Jason Woods brought his product Kymera on the Shark Tank Season 5, demanding a $1 million valuation. He started well with a summarized comparison between paddle boards and jet skis. He presented Kymera, a jet-propelled bodyboard that had great portability and was as exciting as a jet ski.

Jason explained the design, controllability, and directions, but he faltered while explaining the 30-minute battery and just a 15-mile-per-hour speed. Other than this, Jason had spent 10 years developing Kymera. The product was actually a prototype with zero sales. 

Mark Cuban asked why Kymera could not strike a deal with Kickstarter. Jason explained that he raised $116,000 in 30 days, but Kickstarter changed its policy to sell a product per person. Jason disclosed that he had put $130,000 in Kymera to build the prototype. However, he saw an opportunity to sell it to people owning a yacht. 

Mark Cuban criticized Jason for not selling a single unit or even securing a patent in the last 10 years. The pitch went so bad that even Kevin O’Leary felt bad for Jason. However, he discarded the $1 million valuation despite having no sales. The Kymera pitch was difficult to watch.

Wake N Bacon

wake n bacon worst shark tank pitches

Matty Sallin appeared on Season 2 of Shark Tank, demanding $40,000 for 20% of his company, Wake N Bacon. He explained his background, where he earned a Master’s degree from New York University and attended an electronic course. He wanted to make an alarm clock that prepared the ever-favorite breakfast, i.e., bacon. 

The idea did not initially seem ridiculous, but everything took a nosedive when he began describing the product. The product was actually an alarm clock that a user must stuff with precooked slices of bacon. The alarm clock simply recooked the bacon ten minutes before the alarm clock rang.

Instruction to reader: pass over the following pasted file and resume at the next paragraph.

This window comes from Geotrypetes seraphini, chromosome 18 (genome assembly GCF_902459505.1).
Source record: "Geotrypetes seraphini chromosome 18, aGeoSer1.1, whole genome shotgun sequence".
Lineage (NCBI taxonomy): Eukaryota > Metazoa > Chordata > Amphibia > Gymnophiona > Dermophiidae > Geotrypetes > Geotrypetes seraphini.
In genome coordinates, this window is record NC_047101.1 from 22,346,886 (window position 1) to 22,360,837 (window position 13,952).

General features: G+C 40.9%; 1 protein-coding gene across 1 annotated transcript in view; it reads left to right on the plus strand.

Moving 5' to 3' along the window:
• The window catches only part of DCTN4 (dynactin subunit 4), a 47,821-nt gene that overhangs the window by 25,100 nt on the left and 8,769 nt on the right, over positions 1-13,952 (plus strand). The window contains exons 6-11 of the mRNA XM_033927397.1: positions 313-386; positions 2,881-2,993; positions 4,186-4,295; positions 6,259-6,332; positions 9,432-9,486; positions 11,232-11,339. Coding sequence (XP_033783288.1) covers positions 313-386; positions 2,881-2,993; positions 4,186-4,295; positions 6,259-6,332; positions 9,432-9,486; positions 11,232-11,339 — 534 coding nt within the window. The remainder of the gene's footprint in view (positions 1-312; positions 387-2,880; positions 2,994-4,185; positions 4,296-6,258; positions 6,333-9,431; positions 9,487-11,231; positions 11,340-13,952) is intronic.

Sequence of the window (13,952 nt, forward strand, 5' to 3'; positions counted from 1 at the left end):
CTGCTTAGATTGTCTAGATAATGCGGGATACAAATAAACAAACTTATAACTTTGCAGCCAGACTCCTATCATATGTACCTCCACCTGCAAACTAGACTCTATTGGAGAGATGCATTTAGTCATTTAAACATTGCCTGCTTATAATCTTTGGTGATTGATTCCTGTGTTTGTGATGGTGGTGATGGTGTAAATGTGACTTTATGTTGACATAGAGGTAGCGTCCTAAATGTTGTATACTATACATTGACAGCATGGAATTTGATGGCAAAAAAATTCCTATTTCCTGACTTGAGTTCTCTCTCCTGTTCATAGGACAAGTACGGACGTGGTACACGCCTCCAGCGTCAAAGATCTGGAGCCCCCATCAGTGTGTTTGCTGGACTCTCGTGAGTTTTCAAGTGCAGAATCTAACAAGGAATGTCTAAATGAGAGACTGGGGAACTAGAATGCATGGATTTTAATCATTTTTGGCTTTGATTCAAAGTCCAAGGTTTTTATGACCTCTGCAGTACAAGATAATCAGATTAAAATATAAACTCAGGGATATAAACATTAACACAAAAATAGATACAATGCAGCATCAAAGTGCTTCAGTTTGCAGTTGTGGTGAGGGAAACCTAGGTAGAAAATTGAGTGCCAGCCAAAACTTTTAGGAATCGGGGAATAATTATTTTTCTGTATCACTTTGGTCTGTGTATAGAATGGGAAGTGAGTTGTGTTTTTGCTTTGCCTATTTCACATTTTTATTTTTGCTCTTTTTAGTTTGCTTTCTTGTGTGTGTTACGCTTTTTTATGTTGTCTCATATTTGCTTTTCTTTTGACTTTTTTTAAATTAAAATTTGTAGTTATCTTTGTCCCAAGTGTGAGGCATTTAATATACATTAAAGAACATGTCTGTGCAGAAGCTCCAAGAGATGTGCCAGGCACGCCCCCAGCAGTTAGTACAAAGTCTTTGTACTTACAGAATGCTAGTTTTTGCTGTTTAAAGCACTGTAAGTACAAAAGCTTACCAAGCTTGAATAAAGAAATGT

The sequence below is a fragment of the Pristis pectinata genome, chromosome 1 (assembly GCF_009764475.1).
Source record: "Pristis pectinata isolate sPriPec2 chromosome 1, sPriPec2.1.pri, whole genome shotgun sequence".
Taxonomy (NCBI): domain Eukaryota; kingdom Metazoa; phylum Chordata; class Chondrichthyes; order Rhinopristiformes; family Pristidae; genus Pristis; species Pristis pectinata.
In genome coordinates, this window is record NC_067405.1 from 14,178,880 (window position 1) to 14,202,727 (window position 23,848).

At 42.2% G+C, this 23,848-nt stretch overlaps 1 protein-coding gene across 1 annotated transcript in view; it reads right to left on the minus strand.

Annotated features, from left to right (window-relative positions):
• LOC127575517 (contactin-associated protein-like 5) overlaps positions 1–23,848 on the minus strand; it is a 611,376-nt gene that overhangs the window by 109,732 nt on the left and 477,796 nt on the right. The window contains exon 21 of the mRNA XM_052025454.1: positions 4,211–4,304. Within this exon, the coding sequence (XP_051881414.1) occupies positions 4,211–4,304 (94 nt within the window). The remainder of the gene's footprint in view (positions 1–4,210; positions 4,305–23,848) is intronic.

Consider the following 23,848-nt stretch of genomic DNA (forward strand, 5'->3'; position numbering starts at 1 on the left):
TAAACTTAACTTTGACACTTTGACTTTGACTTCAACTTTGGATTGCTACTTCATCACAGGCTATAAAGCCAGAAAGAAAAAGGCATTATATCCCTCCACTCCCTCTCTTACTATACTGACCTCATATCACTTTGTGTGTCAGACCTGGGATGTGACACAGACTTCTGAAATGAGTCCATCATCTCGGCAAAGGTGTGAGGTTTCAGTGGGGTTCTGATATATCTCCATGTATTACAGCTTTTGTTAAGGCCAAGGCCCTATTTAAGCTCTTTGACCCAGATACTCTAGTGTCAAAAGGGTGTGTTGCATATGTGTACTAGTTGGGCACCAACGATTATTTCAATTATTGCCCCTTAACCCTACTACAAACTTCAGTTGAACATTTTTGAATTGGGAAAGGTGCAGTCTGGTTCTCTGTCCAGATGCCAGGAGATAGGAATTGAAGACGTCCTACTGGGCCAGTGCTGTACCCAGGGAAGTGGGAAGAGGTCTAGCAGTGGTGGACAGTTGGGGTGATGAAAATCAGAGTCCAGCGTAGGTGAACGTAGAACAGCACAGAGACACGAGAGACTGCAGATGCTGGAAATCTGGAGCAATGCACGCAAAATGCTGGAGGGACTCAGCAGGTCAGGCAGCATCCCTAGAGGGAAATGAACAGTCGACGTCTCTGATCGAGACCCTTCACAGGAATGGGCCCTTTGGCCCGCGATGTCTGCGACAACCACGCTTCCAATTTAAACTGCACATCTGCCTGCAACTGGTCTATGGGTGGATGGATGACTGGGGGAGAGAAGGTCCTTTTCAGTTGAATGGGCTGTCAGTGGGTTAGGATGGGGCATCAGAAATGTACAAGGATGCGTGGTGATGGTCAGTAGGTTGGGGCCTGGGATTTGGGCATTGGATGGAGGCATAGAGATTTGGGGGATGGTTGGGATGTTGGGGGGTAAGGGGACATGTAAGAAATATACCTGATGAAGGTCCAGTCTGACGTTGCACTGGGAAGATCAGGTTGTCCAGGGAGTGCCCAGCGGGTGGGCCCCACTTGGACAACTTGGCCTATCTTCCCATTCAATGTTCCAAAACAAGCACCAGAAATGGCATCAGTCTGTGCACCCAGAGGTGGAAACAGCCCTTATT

The prospects of getting a deal worsened when Matty disclosed that he did not sell any alarm clock, and he did not finalize the prototype. He was planning to spend the $40,000 on redesigning the product and mass production. Matty began showing the drawings of the expected prototype, which made every panelist laugh. 

Kevin O’Leary argued that the product was not safe and no one would sleep next to an oven. Mark Cuban added that no one would cook bacon twice, so Wake N Bacon was a dad’s gift because it was stupid. While everyone opted out, Kevin continued mocking Matty until he left the show. 

Technology Enabled Clothing

technology enabled clothing worst shark tank pitches

Scott Jordan’s pitch on Shark Tank Season 3 is one of the most controversial pitches ever. Unlike other pitches on our list, Technology Enabled Clothing failed to make a deal because the entrepreneur was reluctant to agree with the Sharks. 

Scott Jordan demanded $500,000 for 15% of equity in TEC. He presented wearable jackets for gadget guys who like to carry electronics everywhere. The pockets could fit any device without bulges because they formed layers to accommodate a wide variety of gadgets. Users can use a mobile phone without pulling it out of their pocket. 

Scott secured a patent for the wiring structure. However, Mark Cuban argued that the wiring patent was weak because the market was switching to wireless technology. As Mark opted out, Scott told Mark that he was no loss because he already had made up his mind. 

Scott had another company named ScorrEvest that he mentioned on the pitch, but he did not seek investment in it. The company had $5.1 million in revenue and was projected to earn $12 million in the next year. Robert Herjavec and Kevin O’Leary tried their best to get stakes in both companies. Scott Jordan called Robert insane and called him and Kevin out for what they were offering. TEC did not strike a deal because the entrepreneur was not mature enough to counter professionally.


pavlok worst shark tank pitches

When uneasy and uncomfortable pitches are discussed, Pavlok must be right up in the top tier. Manish Sethi introduced his habit-controlling wristband on Shark Tank Season 7 at an over-the-top valuation of $16 million. 

Whenever a user did something unwanted, he could press Pavlok to produce a jolt that helped him control the behavior. Manish referred to the scientific methods used for decades and mentioned aversion therapy to get Sharks interested. Manish shared his experience where he had to hire a person to slap him in the face when he could not finish his work.